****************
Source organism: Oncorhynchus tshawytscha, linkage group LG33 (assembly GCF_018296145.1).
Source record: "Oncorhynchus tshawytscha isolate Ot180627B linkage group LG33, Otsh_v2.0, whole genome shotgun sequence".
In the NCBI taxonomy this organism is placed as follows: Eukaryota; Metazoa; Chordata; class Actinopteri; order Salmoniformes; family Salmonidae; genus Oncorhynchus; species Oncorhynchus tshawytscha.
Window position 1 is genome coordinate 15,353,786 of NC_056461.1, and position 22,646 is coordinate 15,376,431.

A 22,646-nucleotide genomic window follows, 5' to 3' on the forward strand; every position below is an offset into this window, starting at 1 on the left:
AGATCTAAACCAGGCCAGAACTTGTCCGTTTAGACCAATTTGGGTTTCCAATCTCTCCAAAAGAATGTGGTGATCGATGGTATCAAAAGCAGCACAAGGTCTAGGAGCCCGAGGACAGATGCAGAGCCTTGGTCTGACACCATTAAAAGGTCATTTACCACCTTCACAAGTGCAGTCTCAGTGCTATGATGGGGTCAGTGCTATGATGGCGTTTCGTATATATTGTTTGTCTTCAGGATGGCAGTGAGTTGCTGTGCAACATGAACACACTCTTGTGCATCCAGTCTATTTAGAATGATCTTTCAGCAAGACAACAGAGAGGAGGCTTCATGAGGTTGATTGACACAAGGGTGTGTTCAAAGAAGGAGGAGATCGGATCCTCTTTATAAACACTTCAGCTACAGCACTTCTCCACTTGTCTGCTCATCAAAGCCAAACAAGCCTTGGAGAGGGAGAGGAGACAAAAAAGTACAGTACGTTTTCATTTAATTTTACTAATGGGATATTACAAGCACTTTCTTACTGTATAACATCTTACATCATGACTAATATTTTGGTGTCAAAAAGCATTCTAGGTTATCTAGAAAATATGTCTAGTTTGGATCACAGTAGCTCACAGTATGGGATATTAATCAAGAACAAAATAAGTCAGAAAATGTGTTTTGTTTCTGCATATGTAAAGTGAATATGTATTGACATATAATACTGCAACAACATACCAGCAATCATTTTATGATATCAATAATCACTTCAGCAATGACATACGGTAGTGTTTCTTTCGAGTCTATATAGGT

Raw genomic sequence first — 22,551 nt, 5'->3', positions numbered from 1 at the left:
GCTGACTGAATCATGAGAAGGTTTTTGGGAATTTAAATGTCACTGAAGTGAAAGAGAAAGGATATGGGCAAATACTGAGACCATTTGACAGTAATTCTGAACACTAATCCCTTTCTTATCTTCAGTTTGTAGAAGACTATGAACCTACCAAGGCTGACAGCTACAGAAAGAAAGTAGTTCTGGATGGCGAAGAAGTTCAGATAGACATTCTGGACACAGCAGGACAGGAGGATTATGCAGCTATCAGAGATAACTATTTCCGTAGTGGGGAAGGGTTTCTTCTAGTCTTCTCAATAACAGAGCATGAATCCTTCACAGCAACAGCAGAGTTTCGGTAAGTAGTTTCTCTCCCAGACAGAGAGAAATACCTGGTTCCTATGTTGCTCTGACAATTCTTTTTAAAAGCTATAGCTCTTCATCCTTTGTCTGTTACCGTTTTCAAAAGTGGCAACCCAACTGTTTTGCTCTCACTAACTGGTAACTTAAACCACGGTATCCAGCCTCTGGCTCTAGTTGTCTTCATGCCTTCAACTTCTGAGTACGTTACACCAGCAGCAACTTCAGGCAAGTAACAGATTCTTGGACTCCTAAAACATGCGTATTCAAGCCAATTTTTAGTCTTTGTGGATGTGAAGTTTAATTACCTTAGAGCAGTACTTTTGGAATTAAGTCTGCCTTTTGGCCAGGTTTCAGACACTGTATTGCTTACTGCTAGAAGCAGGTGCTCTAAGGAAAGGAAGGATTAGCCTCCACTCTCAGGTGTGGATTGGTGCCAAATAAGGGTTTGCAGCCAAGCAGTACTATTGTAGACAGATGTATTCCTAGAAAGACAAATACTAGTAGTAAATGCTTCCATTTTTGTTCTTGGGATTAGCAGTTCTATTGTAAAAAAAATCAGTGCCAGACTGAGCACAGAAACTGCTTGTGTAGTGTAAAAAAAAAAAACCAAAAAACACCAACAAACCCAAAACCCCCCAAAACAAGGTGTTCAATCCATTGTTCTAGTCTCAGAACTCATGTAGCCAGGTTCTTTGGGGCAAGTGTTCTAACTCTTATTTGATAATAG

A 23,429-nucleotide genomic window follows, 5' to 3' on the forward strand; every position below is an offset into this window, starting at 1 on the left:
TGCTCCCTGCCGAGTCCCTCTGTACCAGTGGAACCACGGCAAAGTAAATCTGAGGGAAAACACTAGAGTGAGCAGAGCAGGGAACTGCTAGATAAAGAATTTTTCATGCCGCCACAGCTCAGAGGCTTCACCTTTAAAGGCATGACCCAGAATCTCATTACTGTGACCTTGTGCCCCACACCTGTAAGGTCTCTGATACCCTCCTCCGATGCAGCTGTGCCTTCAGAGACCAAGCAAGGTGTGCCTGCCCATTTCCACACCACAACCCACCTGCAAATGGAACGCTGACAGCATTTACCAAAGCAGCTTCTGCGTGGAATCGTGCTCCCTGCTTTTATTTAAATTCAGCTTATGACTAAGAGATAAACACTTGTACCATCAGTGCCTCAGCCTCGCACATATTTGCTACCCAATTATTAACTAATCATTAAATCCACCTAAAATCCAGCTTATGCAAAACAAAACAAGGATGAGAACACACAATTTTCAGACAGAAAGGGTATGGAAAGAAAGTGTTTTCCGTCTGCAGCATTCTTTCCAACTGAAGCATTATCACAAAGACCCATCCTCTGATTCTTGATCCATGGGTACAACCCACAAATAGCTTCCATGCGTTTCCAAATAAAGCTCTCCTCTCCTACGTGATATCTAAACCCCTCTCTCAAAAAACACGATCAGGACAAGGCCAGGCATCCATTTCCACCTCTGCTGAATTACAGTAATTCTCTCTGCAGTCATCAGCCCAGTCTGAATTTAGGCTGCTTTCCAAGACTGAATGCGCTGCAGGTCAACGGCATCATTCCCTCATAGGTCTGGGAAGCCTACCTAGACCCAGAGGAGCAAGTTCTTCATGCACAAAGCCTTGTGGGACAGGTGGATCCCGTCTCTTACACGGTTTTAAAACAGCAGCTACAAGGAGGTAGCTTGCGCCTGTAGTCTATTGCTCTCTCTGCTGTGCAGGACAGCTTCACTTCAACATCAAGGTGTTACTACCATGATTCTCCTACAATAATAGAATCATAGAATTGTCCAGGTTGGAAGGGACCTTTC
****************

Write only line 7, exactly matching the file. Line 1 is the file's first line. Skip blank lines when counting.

Raw genomic sequence first — 22,551 nt, 5'->3', positions numbered from 1 at the left: